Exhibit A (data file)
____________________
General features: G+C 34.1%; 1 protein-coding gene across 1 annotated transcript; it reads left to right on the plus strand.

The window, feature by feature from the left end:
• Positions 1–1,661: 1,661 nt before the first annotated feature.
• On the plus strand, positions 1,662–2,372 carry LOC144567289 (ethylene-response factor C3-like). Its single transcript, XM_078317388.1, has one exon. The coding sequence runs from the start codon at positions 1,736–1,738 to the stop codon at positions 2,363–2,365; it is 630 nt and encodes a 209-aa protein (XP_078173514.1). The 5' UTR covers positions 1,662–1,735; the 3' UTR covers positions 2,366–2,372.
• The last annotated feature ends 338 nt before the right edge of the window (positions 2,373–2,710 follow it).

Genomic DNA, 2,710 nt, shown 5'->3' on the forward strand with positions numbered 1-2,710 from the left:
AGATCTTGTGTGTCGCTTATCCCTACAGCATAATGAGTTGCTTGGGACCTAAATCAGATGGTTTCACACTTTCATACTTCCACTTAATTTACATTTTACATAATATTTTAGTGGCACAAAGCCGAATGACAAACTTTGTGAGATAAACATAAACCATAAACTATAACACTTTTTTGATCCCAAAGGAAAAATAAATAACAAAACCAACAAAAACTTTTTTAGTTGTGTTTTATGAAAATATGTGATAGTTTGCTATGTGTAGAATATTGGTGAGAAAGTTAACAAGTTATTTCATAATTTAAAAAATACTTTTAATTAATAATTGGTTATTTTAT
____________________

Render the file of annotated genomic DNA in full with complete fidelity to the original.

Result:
General features: G+C 34.1%; 1 protein-coding gene across 1 annotated transcript; it reads left to right on the plus strand.

The window, feature by feature from the left end:
• Positions 1–1,661: 1,661 nt before the first annotated feature.
• On the plus strand, positions 1,662–2,372 carry LOC144567289 (ethylene-response factor C3-like). Its single transcript, XM_078317388.1, has one exon. The coding sequence runs from the start codon at positions 1,736–1,738 to the stop codon at positions 2,363–2,365; it is 630 nt and encodes a 209-aa protein (XP_078173514.1). The 5' UTR covers positions 1,662–1,735; the 3' UTR covers positions 2,366–2,372.
• The last annotated feature ends 338 nt before the right edge of the window (positions 2,373–2,710 follow it).

Genomic DNA, 2,710 nt, shown 5'->3' on the forward strand with positions numbered 1-2,710 from the left:
AGATCTTGTGTGTCGCTTATCCCTACAGCATAATGAGTTGCTTGGGACCTAAATCAGATGGTTTCACACTTTCATACTTCCACTTAATTTACATTTTACATAATATTTTAGTGGCACAAAGCCGAATGACAAACTTTGTGAGATAAACATAAACCATAAACTATAACACTTTTTTGATCCCAAAGGAAAAATAAATAACAAAACCAACAAAAACTTTTTTAGTTGTGTTTTATGAAAATATGTGATAGTTTGCTATGTGTAGAATATTGGTGAGAAAGTTAACAAGTTATTTCATAATTTAAAAAATACTTTTAATTAATAATTGGTTATTTTAT